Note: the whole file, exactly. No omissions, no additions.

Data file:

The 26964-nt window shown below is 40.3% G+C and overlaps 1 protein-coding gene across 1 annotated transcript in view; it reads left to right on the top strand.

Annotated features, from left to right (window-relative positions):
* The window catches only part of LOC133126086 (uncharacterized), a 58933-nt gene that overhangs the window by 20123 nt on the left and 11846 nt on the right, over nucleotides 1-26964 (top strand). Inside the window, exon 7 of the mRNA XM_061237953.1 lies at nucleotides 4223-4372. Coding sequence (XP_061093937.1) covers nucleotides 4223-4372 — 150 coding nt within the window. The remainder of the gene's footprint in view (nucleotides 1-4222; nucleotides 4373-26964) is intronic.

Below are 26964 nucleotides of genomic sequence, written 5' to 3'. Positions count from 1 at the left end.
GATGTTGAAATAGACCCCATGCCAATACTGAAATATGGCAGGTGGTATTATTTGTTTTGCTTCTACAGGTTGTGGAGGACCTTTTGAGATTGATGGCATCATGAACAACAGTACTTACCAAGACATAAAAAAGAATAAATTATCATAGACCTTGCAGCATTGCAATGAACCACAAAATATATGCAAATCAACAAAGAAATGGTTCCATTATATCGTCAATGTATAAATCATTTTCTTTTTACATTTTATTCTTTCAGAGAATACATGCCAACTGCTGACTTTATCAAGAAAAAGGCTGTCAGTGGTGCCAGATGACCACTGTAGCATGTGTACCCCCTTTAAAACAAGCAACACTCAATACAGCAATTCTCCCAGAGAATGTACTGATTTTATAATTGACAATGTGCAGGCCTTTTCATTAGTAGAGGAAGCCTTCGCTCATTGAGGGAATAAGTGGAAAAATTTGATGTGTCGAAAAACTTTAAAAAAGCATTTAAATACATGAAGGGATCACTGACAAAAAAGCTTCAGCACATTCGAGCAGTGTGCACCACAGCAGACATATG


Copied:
The 26964-nt window shown below is 40.3% G+C and overlaps 1 protein-coding gene across 1 annotated transcript in view; it reads left to right on the top strand.

Annotated features, from left to right (window-relative positions):
* The window catches only part of LOC133126086 (uncharacterized), a 58933-nt gene that overhangs the window by 20123 nt on the left and 11846 nt on the right, over nucleotides 1-26964 (top strand). Inside the window, exon 7 of the mRNA XM_061237953.1 lies at nucleotides 4223-4372. Coding sequence (XP_061093937.1) covers nucleotides 4223-4372 — 150 coding nt within the window. The remainder of the gene's footprint in view (nucleotides 1-4222; nucleotides 4373-26964) is intronic.

Below are 26964 nucleotides of genomic sequence, written 5' to 3'. Positions count from 1 at the left end.
GATGTTGAAATAGACCCCATGCCAATACTGAAATATGGCAGGTGGTATTATTTGTTTTGCTTCTACAGGTTGTGGAGGACCTTTTGAGATTGATGGCATCATGAACAACAGTACTTACCAAGACATAAAAAAGAATAAATTATCATAGACCTTGCAGCATTGCAATGAACCACAAAATATATGCAAATCAACAAAGAAATGGTTCCATTATATCGTCAATGTATAAATCATTTTCTTTTTACATTTTATTCTTTCAGAGAATACATGCCAACTGCTGACTTTATCAAGAAAAAGGCTGTCAGTGGTGCCAGATGACCACTGTAGCATGTGTACCCCCTTTAAAACAAGCAACACTCAATACAGCAATTCTCCCAGAGAATGTACTGATTTTATAATTGACAATGTGCAGGCCTTTTCATTAGTAGAGGAAGCCTTCGCTCATTGAGGGAATAAGTGGAAAAATTTGATGTGTCGAAAAACTTTAAAAAAGCATTTAAATACATGAAGGGATCACTGACAAAAAAGCTTCAGCACATTCGAGCAGTGTGCACCACAGCAGACATATG